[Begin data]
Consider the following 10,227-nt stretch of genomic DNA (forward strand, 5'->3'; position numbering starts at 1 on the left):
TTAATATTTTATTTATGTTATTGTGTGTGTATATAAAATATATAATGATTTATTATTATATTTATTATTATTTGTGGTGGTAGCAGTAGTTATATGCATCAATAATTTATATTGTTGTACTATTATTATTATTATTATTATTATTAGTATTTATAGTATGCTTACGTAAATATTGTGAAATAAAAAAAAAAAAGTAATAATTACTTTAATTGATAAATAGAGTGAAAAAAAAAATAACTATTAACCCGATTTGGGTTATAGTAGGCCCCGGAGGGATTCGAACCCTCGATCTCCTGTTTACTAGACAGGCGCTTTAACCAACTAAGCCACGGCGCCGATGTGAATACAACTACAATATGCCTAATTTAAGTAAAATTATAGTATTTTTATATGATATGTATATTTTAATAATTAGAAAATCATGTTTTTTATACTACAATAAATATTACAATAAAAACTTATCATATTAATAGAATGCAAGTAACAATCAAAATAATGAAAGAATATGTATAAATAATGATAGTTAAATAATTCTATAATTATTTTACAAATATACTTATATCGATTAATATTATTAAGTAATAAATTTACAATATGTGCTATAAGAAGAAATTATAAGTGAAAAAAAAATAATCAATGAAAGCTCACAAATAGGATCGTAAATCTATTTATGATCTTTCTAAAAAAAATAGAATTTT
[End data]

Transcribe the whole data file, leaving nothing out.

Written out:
Consider the following 10,227-nt stretch of genomic DNA (forward strand, 5'->3'; position numbering starts at 1 on the left):
TTAATATTTTATTTATGTTATTGTGTGTGTATATAAAATATATAATGATTTATTATTATATTTATTATTATTTGTGGTGGTAGCAGTAGTTATATGCATCAATAATTTATATTGTTGTACTATTATTATTATTATTATTATTATTAGTATTTATAGTATGCTTACGTAAATATTGTGAAATAAAAAAAAAAAAGTAATAATTACTTTAATTGATAAATAGAGTGAAAAAAAAAATAACTATTAACCCGATTTGGGTTATAGTAGGCCCCGGAGGGATTCGAACCCTCGATCTCCTGTTTACTAGACAGGCGCTTTAACCAACTAAGCCACGGCGCCGATGTGAATACAACTACAATATGCCTAATTTAAGTAAAATTATAGTATTTTTATATGATATGTATATTTTAATAATTAGAAAATCATGTTTTTTATACTACAATAAATATTACAATAAAAACTTATCATATTAATAGAATGCAAGTAACAATCAAAATAATGAAAGAATATGTATAAATAATGATAGTTAAATAATTCTATAATTATTTTACAAATATACTTATATCGATTAATATTATTAAGTAATAAATTTACAATATGTGCTATAAGAAGAAATTATAAGTGAAAAAAAAATAATCAATGAAAGCTCACAAATAGGATCGTAAATCTATTTATGATCTTTCTAAAAAAAATAGAATTTT